There has been an almost ten year long FBI investigation in Muncie, Indiana involving multiple city departments including the Muncie Sanitary District, Community Development Commission, City Engineering, and the Mayor’s office. This scandal has several connections and similarities to events transpiring in Terre Haute over the same time period. The most notable being the fact that Muncie’s Sanitary District was raided by the FBI the year before Terre Haute’s Waste Water Treatment plant was raided, and Mike Cline, of Hannum, Wagle, and Cline served as one of three Muncie Sanitary District Commissioners during the time of the scandal. There have been several arrests and dozens of articles written by the Muncie Star Press detailing their investigation and this article will provide a brief overview of the investigation’s timeline.
An article shared by the Star Press gives information about an employee in the city’s Community Development office named Gretchen Cheesemen, who was fired in February of 2016, and then in an email to the mayor offered to reveal information about local corruption if the city changed her termination status from “fired” to “retired” so that she could keep her retirement. The city chose to release her email rather than negotiate, and in the email she claimed to have details about fraud involving local demolition contracts, the city’s failed “blight elimination program,” and the misconduct of two unnamed city officials. While Terre Haute doesn’t have a single individual over blight elimination, Phil Kesner does oversee grants for the Department of Redevelopment that are meant to help eliminate blight, and those efforts have failed in a similar fashion.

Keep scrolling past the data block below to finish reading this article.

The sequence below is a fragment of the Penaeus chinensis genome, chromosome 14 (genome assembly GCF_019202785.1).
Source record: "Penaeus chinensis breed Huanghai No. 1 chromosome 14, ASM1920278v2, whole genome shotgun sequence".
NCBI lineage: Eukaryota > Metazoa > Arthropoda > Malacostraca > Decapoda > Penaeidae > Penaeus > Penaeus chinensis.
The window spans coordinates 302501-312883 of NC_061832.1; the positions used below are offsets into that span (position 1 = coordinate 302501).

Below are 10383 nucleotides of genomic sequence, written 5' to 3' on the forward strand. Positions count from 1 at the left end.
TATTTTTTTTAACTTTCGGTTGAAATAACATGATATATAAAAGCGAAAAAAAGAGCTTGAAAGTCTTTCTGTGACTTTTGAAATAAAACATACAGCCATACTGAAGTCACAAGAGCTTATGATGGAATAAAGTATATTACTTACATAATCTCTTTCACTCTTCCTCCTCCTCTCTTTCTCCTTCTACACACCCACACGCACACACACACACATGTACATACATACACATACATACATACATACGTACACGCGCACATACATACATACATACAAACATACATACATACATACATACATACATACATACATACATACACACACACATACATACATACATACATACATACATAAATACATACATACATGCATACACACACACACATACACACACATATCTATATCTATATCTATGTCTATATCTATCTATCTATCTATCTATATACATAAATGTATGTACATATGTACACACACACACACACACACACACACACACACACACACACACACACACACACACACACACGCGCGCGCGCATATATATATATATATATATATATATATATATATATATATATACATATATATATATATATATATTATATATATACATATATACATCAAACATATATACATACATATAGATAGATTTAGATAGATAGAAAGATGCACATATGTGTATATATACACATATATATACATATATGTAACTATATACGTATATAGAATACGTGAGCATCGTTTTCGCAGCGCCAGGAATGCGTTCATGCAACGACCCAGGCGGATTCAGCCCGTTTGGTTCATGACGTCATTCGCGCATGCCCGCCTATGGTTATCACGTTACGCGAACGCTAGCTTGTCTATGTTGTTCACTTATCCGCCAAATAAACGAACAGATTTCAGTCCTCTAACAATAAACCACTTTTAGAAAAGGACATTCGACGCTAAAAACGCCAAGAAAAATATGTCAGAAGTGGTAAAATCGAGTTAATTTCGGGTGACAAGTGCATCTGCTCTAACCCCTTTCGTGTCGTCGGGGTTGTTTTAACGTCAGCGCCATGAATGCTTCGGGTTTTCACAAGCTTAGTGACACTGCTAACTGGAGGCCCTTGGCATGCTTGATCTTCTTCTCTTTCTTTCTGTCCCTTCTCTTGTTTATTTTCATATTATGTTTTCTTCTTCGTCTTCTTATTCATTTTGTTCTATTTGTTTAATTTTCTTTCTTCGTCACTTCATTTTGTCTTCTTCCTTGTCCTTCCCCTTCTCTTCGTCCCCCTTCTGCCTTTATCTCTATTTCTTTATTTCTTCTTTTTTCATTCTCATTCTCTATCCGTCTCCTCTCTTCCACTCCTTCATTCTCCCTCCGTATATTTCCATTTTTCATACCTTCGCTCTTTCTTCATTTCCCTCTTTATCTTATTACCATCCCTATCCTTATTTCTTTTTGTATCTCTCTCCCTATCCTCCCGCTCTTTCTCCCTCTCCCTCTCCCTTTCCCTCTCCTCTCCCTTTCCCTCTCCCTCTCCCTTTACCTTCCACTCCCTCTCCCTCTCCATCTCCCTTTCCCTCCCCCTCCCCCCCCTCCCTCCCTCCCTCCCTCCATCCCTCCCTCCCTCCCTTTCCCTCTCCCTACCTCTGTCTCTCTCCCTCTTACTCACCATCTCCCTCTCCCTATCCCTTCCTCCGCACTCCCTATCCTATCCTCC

In April of 2016, representatives of Shroyer Brothers, a contracting company located in Muncie, sued Muncie’s Building Commissioner Craig Nichols, son of Muncie Democratic Party Chairman Phil Nichols, and the owner of a rival contracting company named Advanced Walls and Ceilings. They also sued the director of Muncie’s Community Development Commission Terry Bailey, and Muncie City Councilmen Doug Marshall. While there isn’t a direct correlation to this event in the history of Terre Haute’s corruption, one explanation could be that there are a few very powerful and very connected businessmen in Terre Haute who are rarely challenged for public projects. Lawsuits that have been filed against city and business leaders have often come from outside entities.
The next major event in the unfolding of the Muncie scandal was the FBI raid on city hall, which preceded the FBI’s raid on Muncie’s Sanitary District. In that raid, the FBI focused on the office of Craig Nichols, Muncie’s Building Commissioner. Even though the FBI never raided Terre Haute’s city hall, they did subpoena communications between the City of Terre Haute and several local municipalities and companies, including Terre Haute based engineering firm Hannum, Wagle, and Cline. This goes directly against the statements made by Mayor Duke Bennett and Prosecutor/Sanitary District Lawyer Terry Modesitt, who both claimed that their communications with the FBI indicated that the investigation targeted only one individual. Their statements also ran contrary to the FBI’s long standing policy of not commenting on investigations.
There is much more to this story including the events which lead up to the arrest of Muncie’s Mayor Dennis Tyler and Democratic Party Chair Phil Nichols. I hope to write a follow-up to this article with some of those details and there connections to ongoing events in Terre Haute. I have also recently reported on David Hannum, Ralph Wagle, and Mike Cline’s connections to Garmong Construction and HWC Engineering, and there long list of public projects received without a competitive bidding process. In regards to that article I have attempted to solicit a response from Phil Kesner and Ralph Wagle, but have not received a response from Mr. Kesner, and was unable to reach Mr. Wagle. If you have any information regarding this story or any previous story on Slow-Worm please reach out to me through the website’s Contact page.